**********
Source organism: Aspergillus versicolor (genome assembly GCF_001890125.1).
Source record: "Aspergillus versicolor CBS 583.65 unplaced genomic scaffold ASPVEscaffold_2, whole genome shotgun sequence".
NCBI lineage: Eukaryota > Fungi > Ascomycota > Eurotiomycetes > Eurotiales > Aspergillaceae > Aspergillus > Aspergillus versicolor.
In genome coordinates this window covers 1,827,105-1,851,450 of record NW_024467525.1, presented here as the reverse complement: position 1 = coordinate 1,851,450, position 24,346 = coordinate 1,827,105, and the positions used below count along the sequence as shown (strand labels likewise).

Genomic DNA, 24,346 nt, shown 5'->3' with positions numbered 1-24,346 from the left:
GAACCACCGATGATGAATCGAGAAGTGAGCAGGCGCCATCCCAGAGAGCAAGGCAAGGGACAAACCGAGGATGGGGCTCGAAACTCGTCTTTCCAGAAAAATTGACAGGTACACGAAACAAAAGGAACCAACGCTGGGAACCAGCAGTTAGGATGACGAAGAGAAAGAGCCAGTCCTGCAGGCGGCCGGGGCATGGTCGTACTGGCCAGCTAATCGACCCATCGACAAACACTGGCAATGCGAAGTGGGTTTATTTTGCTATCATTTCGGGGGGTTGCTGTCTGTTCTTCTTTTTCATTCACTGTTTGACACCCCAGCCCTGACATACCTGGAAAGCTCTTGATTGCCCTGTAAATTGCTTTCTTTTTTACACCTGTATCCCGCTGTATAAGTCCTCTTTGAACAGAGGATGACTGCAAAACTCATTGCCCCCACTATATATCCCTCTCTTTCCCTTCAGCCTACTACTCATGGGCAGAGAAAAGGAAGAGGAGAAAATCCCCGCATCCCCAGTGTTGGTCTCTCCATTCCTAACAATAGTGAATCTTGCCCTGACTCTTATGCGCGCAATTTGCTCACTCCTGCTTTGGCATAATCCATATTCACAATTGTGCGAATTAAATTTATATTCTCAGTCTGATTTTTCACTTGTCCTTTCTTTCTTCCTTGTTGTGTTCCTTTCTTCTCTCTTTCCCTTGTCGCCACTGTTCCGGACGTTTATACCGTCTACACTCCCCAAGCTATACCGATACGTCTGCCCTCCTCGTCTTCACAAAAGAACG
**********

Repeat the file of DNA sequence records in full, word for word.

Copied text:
Source organism: Aspergillus versicolor (genome assembly GCF_001890125.1).
Source record: "Aspergillus versicolor CBS 583.65 unplaced genomic scaffold ASPVEscaffold_2, whole genome shotgun sequence".
NCBI lineage: Eukaryota > Fungi > Ascomycota > Eurotiomycetes > Eurotiales > Aspergillaceae > Aspergillus > Aspergillus versicolor.
In genome coordinates this window covers 1,827,105-1,851,450 of record NW_024467525.1, presented here as the reverse complement: position 1 = coordinate 1,851,450, position 24,346 = coordinate 1,827,105, and the positions used below count along the sequence as shown (strand labels likewise).

Genomic DNA, 24,346 nt, shown 5'->3' with positions numbered 1-24,346 from the left:
GAACCACCGATGATGAATCGAGAAGTGAGCAGGCGCCATCCCAGAGAGCAAGGCAAGGGACAAACCGAGGATGGGGCTCGAAACTCGTCTTTCCAGAAAAATTGACAGGTACACGAAACAAAAGGAACCAACGCTGGGAACCAGCAGTTAGGATGACGAAGAGAAAGAGCCAGTCCTGCAGGCGGCCGGGGCATGGTCGTACTGGCCAGCTAATCGACCCATCGACAAACACTGGCAATGCGAAGTGGGTTTATTTTGCTATCATTTCGGGGGGTTGCTGTCTGTTCTTCTTTTTCATTCACTGTTTGACACCCCAGCCCTGACATACCTGGAAAGCTCTTGATTGCCCTGTAAATTGCTTTCTTTTTTACACCTGTATCCCGCTGTATAAGTCCTCTTTGAACAGAGGATGACTGCAAAACTCATTGCCCCCACTATATATCCCTCTCTTTCCCTTCAGCCTACTACTCATGGGCAGAGAAAAGGAAGAGGAGAAAATCCCCGCATCCCCAGTGTTGGTCTCTCCATTCCTAACAATAGTGAATCTTGCCCTGACTCTTATGCGCGCAATTTGCTCACTCCTGCTTTGGCATAATCCATATTCACAATTGTGCGAATTAAATTTATATTCTCAGTCTGATTTTTCACTTGTCCTTTCTTTCTTCCTTGTTGTGTTCCTTTCTTCTCTCTTTCCCTTGTCGCCACTGTTCCGGACGTTTATACCGTCTACACTCCCCAAGCTATACCGATACGTCTGCCCTCCTCGTCTTCACAAAAGAACG